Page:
Short of money and short of time I started eating a Mars bar as I drove to Gattonside to catch a lift to Peebles with my friend David.
Colonel John Blashford-Snell would be regaling us about his famous circumnavigation of the Blue Nile in Ethiopia, pictured below, with a team of soldiers and scientists.
When we walked into the Tontine Hotel I looked through the large open doors into the lounge bar, where I noted an elegant elderly couple sitting near the fire. They stood out among the other hotel guests and I knew straight away that I was walking towards the colonel and his wife, Judith.
The lady at the reception pointed towards an unsightly heap behind the front door where she said we would find an umbrella that had not been claimed. We giggled because the abandoned umbrella was a shocking pink. Still it kept out the rain that fell under the street lights in puddles and Judith remarked how the shops were decorated for Christmas – orange, sparkles, tinsels softened in the night-time thoroughfare.
After warm food and conversation we were seated in the theatre and after John’s first amusing tale, told with his rich voice, the auditorium is filled with laughter. After reference to the Burn’s supper celebrated with the chief of a Panama tribe and his topless women, John tells us of the very strange first meeting with Haile Selassie.
The men had been instructed to bow to the emperor three times on their arrival at the throne room and not to turn their back on him when they left. This, we are told, was a worrying departure due to the collection of pet lions lying on the floor. They were advised to bow low, so they may observe where the lions are resting when their heads were bent down.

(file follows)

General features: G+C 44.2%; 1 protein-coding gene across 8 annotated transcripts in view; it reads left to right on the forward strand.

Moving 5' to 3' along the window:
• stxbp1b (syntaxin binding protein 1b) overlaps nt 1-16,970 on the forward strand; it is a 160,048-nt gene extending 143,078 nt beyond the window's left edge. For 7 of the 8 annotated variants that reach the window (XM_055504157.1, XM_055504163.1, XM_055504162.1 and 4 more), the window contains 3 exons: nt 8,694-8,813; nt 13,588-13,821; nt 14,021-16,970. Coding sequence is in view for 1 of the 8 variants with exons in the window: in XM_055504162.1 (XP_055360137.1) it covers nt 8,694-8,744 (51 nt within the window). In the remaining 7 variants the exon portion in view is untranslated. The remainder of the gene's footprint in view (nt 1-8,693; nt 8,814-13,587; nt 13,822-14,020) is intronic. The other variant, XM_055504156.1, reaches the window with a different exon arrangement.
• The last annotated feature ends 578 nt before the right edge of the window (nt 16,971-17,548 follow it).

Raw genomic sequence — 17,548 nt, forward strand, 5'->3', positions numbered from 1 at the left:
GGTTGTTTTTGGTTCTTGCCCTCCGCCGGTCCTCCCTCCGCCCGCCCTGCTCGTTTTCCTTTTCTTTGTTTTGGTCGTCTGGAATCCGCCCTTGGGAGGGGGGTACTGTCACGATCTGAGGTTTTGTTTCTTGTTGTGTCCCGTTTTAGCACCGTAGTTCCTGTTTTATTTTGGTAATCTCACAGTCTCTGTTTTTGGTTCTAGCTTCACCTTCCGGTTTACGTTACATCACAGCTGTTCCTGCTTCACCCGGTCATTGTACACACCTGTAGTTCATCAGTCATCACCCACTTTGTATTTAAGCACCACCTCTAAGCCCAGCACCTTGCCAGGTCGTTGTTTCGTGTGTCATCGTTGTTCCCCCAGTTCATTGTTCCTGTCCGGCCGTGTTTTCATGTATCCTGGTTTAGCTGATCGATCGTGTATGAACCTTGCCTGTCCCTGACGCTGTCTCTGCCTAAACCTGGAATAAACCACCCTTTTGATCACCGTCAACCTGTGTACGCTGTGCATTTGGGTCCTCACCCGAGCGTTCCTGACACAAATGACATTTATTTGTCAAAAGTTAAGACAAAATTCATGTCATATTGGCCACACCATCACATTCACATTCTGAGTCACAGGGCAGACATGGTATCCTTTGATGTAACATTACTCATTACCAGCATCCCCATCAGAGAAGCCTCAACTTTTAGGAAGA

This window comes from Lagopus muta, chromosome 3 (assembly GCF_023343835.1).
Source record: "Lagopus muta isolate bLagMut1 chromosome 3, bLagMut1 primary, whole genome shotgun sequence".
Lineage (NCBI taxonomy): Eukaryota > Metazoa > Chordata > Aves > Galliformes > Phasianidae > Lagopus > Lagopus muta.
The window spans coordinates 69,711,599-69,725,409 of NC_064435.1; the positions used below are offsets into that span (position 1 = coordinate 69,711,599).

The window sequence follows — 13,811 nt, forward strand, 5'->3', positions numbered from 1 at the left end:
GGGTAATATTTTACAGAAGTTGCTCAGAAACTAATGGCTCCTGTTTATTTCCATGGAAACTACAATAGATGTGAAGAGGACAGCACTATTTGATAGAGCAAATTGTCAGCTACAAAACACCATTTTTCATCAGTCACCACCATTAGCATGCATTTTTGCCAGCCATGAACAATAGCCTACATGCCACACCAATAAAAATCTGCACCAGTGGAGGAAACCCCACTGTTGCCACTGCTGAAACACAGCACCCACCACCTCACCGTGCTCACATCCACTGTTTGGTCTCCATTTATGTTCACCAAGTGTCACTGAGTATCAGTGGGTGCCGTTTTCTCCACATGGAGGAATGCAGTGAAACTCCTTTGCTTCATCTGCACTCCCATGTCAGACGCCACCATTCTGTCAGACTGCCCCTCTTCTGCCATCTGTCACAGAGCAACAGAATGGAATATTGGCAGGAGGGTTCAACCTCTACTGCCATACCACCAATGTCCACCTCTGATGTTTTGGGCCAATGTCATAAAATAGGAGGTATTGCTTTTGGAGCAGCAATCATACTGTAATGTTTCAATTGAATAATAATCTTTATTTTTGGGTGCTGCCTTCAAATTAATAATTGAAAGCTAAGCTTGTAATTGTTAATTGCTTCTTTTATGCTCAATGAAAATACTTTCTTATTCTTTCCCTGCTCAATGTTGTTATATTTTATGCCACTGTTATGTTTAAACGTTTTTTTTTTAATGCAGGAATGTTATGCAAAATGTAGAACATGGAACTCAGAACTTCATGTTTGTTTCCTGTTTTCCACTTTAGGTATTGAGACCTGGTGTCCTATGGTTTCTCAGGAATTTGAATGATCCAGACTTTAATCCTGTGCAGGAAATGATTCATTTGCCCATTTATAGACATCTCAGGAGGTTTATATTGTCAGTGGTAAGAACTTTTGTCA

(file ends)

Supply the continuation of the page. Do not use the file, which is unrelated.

For the rest of the journey they had to keep their heads up and aware because the expedition was dogged with roaming bandits and wildlife. Bandits in twos seemed to be able to be satiated with gifts of Mars bars. These were being carried in great quantities because they were sponsors of the expedition.
Less appetising were the meagre survival rations that John described with great sarcasm, consisting as they did of powders and grease and a tin of sardines that were cooked by punching a whole in the top and using some fluff as a flint!
Was the alternative of eating local delicacies a more fulfilling one? It would have appeared not. The look on the faces of a group of tough adventurers trying to swallow raw goat meat and rubbery bread told its own story.
Amid the tales of besieging bandits and preying crocodiles and hippopotamus was one story that was highly emotive, partly because it was unexpected and partly because it juxtaposed excitement and the fun.
Ian Macleod was being crushed by the rope around his waist as the menacing torrent which is the Blue Nile pulled him away from his fellows. The order was given to cut the rope, but one of the party decided to jump in to rescue him.
They were swept downstream dangerously near a huge waterfall.
The rescuer caught a rock with one arm but the force of water pulled the now unconscious Ian from his other arm. He flowed with the torrents to his death where they tumbled to the next section of river.
Also lost was a find of ancient artefacts which Chris Bonnington had retrieved from man-improved caves part way up a vertical wall of stone.
These were left when John was last to quit a camp that was heavily under fire. What John seemed to lose during that experience was the ability to stay put and to watch people around the world suffer.
I cannot replicate the assured style of this man’s eloquent speech. He brought to life this episode of his life in 1968 as if he had just returned from there. He made us feel emotionally engaged with the river and the natives patrolling the river banks; natives who lived as outlaws to avoid paying income tax.